The Juvenile Instructor began publication in January 1866 and was the first children's magazine published between the Mississippi River and the West Coast of the United States. Its first issue identified its primary audience as the children of The Church of Jesus Christ of Latter-day Saints, and its purpose was to help prepare them for future responsibilities. It was originally published as a 10 1/2 by 15 1/2 inch four-page, three-column, semimonthly publication.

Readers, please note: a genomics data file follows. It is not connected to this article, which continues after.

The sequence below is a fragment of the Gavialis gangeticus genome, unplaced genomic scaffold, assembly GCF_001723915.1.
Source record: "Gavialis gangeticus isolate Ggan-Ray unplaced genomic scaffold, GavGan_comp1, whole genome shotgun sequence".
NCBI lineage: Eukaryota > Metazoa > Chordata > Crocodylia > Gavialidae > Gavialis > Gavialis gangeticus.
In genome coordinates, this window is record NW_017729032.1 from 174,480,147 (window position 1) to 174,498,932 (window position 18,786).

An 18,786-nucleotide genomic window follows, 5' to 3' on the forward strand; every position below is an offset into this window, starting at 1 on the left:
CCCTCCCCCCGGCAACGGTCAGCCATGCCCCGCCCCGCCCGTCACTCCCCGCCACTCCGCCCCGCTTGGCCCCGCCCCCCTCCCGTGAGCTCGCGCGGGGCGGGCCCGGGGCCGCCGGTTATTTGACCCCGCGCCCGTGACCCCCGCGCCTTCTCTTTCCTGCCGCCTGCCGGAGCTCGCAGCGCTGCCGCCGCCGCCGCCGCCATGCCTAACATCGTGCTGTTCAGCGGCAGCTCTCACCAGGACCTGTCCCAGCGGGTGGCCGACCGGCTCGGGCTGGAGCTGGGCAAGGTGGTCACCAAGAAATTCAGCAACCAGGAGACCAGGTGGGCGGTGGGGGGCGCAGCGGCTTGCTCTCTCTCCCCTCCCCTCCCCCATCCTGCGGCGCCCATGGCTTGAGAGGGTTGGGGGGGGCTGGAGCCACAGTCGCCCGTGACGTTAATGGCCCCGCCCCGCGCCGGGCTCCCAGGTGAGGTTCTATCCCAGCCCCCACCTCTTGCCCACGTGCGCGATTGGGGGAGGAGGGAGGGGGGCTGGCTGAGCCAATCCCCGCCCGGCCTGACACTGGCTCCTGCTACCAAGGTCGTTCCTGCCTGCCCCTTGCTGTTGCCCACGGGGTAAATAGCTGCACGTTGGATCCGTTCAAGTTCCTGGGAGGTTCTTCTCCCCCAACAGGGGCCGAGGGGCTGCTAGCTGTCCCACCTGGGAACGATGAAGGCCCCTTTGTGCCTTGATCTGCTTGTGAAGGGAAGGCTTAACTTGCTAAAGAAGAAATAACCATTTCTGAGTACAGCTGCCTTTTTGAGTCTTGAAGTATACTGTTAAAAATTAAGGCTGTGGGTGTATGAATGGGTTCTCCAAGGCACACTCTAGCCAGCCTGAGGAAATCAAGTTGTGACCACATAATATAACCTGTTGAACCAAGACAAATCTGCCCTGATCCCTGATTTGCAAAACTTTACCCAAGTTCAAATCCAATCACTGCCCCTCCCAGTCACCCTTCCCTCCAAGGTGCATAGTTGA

The magazine was initiated, owned, edited, and published by Elder George Q. Cannon until shortly before his death in 1901. During his lifetime he was the general superintendent of the Church's Sunday School, a member of the Quorum of the Twelve Apostles, a Counselor in the First Presidency of the Church, and also a territorial delegate from Utah to the U.S. Congress. The Juvenile Instructor published editorials, poetry (some by Eliza R. SNOW), and a monthly column, "Voices from Nature," by Karl G. Maeser (president of Brigham Young Academy, later Brigham Young University). It also printed essays, stories, and biographical sketches that often focused on moral issues or the history of other cultures. Officially owned and published by the Sunday School from 1901 to 1929, the Juvenile Instructor contained important organization and business matters of the Sunday School as well as adult and youth stories and essays. As its interests turned more toward filling the needs of teachers, it became the teachers' magazine of the Church and was renamed The Instructor in 1929.